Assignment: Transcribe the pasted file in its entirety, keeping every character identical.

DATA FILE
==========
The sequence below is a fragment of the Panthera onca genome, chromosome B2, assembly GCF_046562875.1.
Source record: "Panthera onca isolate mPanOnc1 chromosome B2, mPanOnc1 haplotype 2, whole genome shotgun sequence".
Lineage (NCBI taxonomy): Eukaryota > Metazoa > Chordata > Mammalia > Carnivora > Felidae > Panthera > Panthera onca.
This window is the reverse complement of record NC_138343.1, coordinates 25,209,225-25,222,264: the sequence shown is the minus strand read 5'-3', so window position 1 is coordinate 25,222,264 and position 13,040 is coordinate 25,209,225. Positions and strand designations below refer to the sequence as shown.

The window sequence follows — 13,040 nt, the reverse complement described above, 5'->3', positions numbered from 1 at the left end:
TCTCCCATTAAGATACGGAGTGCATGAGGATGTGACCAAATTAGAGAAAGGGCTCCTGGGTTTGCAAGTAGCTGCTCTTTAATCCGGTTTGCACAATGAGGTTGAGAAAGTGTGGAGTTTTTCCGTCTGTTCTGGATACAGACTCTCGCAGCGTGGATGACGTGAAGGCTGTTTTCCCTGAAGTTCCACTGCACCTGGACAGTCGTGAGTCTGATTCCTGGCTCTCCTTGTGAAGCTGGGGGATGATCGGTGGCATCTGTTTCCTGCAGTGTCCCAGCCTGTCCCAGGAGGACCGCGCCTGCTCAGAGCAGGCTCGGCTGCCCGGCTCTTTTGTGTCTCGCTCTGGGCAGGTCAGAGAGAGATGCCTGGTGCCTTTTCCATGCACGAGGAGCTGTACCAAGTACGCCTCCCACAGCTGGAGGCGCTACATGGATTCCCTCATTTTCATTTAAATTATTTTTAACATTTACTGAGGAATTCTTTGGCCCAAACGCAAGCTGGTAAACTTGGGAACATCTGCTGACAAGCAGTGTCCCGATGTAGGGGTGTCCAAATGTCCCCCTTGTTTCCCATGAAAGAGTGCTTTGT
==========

The sequence below is a fragment of the Panthera onca genome, chromosome B2, assembly GCF_046562875.1.
Source record: "Panthera onca isolate mPanOnc1 chromosome B2, mPanOnc1 haplotype 2, whole genome shotgun sequence".
Lineage (NCBI taxonomy): Eukaryota > Metazoa > Chordata > Mammalia > Carnivora > Felidae > Panthera > Panthera onca.
This window is the reverse complement of record NC_138343.1, coordinates 25,209,225-25,222,264: the sequence shown is the minus strand read 5'-3', so window position 1 is coordinate 25,222,264 and position 13,040 is coordinate 25,209,225. Positions and strand designations below refer to the sequence as shown.

The window sequence follows — 13,040 nt, the reverse complement described above, 5'->3', positions numbered from 1 at the left end:
TCTCCCATTAAGATACGGAGTGCATGAGGATGTGACCAAATTAGAGAAAGGGCTCCTGGGTTTGCAAGTAGCTGCTCTTTAATCCGGTTTGCACAATGAGGTTGAGAAAGTGTGGAGTTTTTCCGTCTGTTCTGGATACAGACTCTCGCAGCGTGGATGACGTGAAGGCTGTTTTCCCTGAAGTTCCACTGCACCTGGACAGTCGTGAGTCTGATTCCTGGCTCTCCTTGTGAAGCTGGGGGATGATCGGTGGCATCTGTTTCCTGCAGTGTCCCAGCCTGTCCCAGGAGGACCGCGCCTGCTCAGAGCAGGCTCGGCTGCCCGGCTCTTTTGTGTCTCGCTCTGGGCAGGTCAGAGAGAGATGCCTGGTGCCTTTTCCATGCACGAGGAGCTGTACCAAGTACGCCTCCCACAGCTGGAGGCGCTACATGGATTCCCTCATTTTCATTTAAATTATTTTTAACATTTACTGAGGAATTCTTTGGCCCAAACGCAAGCTGGTAAACTTGGGAACATCTGCTGACAAGCAGTGTCCCGATGTAGGGGTGTCCAAATGTCCCCCTTGTTTCCCATGAAAGAGTGCTTTGT